Androgen receptor pathway targeted therapy is the current treatment regimen for castration-resistant prostate cancer and its metastatic form, which are leading causes of morbidity and mortality in men with advanced prostate cancer. Recent introduction of new potent androgen receptor pathway inhibitors, such as enzalutamide and abiraterone acetate, into clinical arena is expected to shape castration-resistant prostate cancer treatment landscapes for the next decade. However, the emergence of resistance to antiandrogen agents represents a major clinical challenge. We are interested in identifying and characterizing novel genes that interact with androgen receptor and contribute to the development of antiandrogen resistance by using genomic and proteomic profiling approaches in established castration-resistant and antiandrogen-resistant prostate cancer cells. We will also develop rational monotherapeutic and/or combination treatment strategies to overcome antiandrogen resistance. Additionally, we aim to extend our studies to other aggressive phenotype of prostate cancer selectively induced by highly potent antiandrogens, such as neuroendocrine prostate cancer, and dissect the mechanisms underlying the pathogenesis of neuroendocrine prostate cancer.

Selected Peer-Reviewed Publications
Wu JB*, Yin L, Shi C, Li Q, Duan P, Huang JM, Liu C, Wang F, Lewis M, Wang Y, Lin TP, Pan CC, Posadas EM, Zhau HE, Chung LW*. (2017) MAOA-dependent activation of sonic hedgehog-IL6-RANKL signaling network promotes prostate cancer metastasis by engaging tumor-stromal cell interactions. (*co-corresponding author) Cancer Cell, In press.

Liu S, Tian Z, Zhang L, Hou S, Hu S, Wu J, Jing Y, Sun H, Yu F, Zhao L, Wang R, Tseng HR, Zhau HE, Chung LW, Wu K, Wang H*, Wu JB*, Nie Y*, Shao C*. (2016) Combined cell surface carbonic anhydrase 9 and CD147 antigens enable high-efficiency capture of circulating tumor cells in clear cell renal cell carcinoma patients. (*co-corresponding author) Oncotarget 7(37):59877-91.

Zhao N, Zhang C, Zhao Y, Bai B, An J, Zhang H, Wu JB*, Shi C*. (2016) Optical imaging of gastric cancer with near-infrared heptamethine carbocyanine fluorescence dyes. (*co-corresponding author) Oncotarget 7(35):57277-89.

Wu JB*, Shi C*, Chu GC, Xu Q, Zhang Y, Li Q, Yu JS, Zhau HE, Chung LW. (2015) Near-infrared fluorescence heptamethine carbocyanine dyes mediate imaging and targeted drug delivery for brain tumor. (*equal contribution) Biomaterials 67:1-10.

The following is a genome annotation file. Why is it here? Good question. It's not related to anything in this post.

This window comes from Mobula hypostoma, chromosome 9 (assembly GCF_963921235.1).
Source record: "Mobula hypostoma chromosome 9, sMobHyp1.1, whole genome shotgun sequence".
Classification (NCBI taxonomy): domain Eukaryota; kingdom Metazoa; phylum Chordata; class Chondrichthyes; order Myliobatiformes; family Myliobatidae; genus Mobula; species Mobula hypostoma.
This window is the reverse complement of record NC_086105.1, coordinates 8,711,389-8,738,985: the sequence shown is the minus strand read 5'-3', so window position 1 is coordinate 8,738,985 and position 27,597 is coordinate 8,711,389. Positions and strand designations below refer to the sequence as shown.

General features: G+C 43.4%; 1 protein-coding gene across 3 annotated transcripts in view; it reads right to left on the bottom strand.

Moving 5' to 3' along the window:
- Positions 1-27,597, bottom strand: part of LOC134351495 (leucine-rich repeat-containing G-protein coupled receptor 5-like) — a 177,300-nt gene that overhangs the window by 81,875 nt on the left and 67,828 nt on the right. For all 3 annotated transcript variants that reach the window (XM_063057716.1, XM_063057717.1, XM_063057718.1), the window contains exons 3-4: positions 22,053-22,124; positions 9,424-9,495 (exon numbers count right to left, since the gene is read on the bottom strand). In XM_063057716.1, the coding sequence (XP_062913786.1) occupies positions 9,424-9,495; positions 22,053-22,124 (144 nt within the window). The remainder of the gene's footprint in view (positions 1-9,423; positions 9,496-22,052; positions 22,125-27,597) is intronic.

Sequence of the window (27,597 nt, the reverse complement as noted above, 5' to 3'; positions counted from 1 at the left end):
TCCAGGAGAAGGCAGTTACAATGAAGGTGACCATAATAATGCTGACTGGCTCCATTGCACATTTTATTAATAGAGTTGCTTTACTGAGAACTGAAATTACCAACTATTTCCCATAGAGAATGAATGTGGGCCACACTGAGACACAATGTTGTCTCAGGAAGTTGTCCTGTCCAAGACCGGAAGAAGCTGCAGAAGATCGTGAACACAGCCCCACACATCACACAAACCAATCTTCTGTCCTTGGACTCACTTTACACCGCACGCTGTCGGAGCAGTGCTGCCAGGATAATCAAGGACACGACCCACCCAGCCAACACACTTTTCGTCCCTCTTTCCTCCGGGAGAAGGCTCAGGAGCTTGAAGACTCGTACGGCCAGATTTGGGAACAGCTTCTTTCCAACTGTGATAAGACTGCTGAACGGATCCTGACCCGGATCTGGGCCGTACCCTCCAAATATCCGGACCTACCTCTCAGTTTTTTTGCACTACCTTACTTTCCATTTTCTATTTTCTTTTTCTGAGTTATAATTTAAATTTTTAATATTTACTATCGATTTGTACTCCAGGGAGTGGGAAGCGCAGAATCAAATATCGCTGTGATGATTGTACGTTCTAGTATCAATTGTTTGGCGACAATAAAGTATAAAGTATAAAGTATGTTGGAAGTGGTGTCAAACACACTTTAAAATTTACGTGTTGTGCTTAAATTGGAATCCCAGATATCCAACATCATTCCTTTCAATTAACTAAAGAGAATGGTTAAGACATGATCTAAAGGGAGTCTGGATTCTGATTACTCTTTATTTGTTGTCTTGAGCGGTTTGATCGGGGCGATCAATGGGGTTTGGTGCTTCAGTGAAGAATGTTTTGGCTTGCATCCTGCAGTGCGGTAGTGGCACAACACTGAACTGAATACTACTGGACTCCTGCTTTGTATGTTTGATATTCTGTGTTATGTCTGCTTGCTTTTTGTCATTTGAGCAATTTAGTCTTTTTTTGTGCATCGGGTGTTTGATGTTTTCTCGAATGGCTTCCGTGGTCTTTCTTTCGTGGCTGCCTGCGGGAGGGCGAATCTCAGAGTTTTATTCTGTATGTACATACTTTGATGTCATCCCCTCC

Wu JB, Lin TP, Gallagher JD, Kushal S, Chung LW, Zhau HE, Olenyuk BZ, Shih JC. (2015) Monoamine oxidase A inhibitor − near-infrared dye conjugate reduces prostate tumor growth. J Am Chem Soc 137(6):2366-74. (Cover Article)

Wu JB*, Shao C*, Li X, Shi C, Li Q, Hu P, Chen YT, Dou X, Sahu D, Li W, Harada H, Zhang Y, Wang R, Zhau HE, Chung LW. (2014) Near-infrared fluorescence imaging of cancer mediated by tumor hypoxia and HIF1α/OATPs signaling axis. (*equal contribution) Biomaterials 35(28):8175-85.

Wu JB, Shao C, Li X, Li Q, Hu P, Shi C, Li Y, Chen YT, Yin F, Liao CP, Zhau HE, Shih JC, Chung LW. (2014) Monoamine oxidase A mediates prostate tumorigenesis and cancer metastasis. J Clin Invest 124(7):2891-908.

Wu JB, Shih JC. (2011) Valproic acid induces monoamine oxidase A via Akt/Fockhead Box 1 activation. Mol Pharmacol 80(4):714-23.

Wu JB, Chen K, Li Y, Lau YF, Shih JC. (2009) Regulation of monoamine oxidase A by the SRY gene on the Y chromosome. FASEB J 23(11):4029-38.

Wu JB, Chen K, Ou XM, Shih JC. (2009) Retinoic acid activates monoamine oxidase B promoter in human neuronal cells. J Biol Chem 284(25):16723-35.

Book Chapters
Wu JB, Chung LW. (2015) The PI3K-mTOR pathway in prostate cancer: biological significance and therapeutic opportunities. In: PI3K-mTOR in Cancer and Cancer Therapy pp 263-289. Ed. Leyland-Jones B, De P, Dey N. (Springer Press)

Additional Information
Current funding support: Department of Defense



updated 08/29/2016 Back to top
sidebar image

Assistant Professor
Pharmaceutical Sciences

boyang.wu@wsu.edu
509-368-6691

Office: PBS 421

P.O. Box 1495
Washington State University
Spokane, WA  99210-1495